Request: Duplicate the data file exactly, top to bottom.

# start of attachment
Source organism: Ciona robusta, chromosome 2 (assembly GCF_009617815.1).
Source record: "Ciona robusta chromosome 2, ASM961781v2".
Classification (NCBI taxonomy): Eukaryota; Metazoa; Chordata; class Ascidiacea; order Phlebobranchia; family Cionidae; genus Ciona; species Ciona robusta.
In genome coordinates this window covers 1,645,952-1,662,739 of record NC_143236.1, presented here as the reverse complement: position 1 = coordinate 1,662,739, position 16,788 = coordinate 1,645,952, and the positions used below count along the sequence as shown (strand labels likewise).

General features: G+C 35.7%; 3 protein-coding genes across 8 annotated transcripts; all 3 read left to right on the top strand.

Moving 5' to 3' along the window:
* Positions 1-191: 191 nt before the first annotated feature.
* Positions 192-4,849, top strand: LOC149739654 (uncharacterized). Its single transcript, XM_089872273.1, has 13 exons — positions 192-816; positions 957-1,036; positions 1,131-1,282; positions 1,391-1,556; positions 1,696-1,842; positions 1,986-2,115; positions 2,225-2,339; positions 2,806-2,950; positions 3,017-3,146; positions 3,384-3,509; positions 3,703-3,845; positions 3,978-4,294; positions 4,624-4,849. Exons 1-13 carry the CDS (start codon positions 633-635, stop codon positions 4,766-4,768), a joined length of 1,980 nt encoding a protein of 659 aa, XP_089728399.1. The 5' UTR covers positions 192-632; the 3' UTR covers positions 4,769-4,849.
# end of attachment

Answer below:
Source organism: Ciona robusta, chromosome 2 (assembly GCF_009617815.1).
Source record: "Ciona robusta chromosome 2, ASM961781v2".
Classification (NCBI taxonomy): Eukaryota; Metazoa; Chordata; class Ascidiacea; order Phlebobranchia; family Cionidae; genus Ciona; species Ciona robusta.
In genome coordinates this window covers 1,645,952-1,662,739 of record NC_143236.1, presented here as the reverse complement: position 1 = coordinate 1,662,739, position 16,788 = coordinate 1,645,952, and the positions used below count along the sequence as shown (strand labels likewise).

General features: G+C 35.7%; 3 protein-coding genes across 8 annotated transcripts; all 3 read left to right on the top strand.

Moving 5' to 3' along the window:
* Positions 1-191: 191 nt before the first annotated feature.
* Positions 192-4,849, top strand: LOC149739654 (uncharacterized). Its single transcript, XM_089872273.1, has 13 exons — positions 192-816; positions 957-1,036; positions 1,131-1,282; positions 1,391-1,556; positions 1,696-1,842; positions 1,986-2,115; positions 2,225-2,339; positions 2,806-2,950; positions 3,017-3,146; positions 3,384-3,509; positions 3,703-3,845; positions 3,978-4,294; positions 4,624-4,849. Exons 1-13 carry the CDS (start codon positions 633-635, stop codon positions 4,766-4,768), a joined length of 1,980 nt encoding a protein of 659 aa, XP_089728399.1. The 5' UTR covers positions 192-632; the 3' UTR covers positions 4,769-4,849.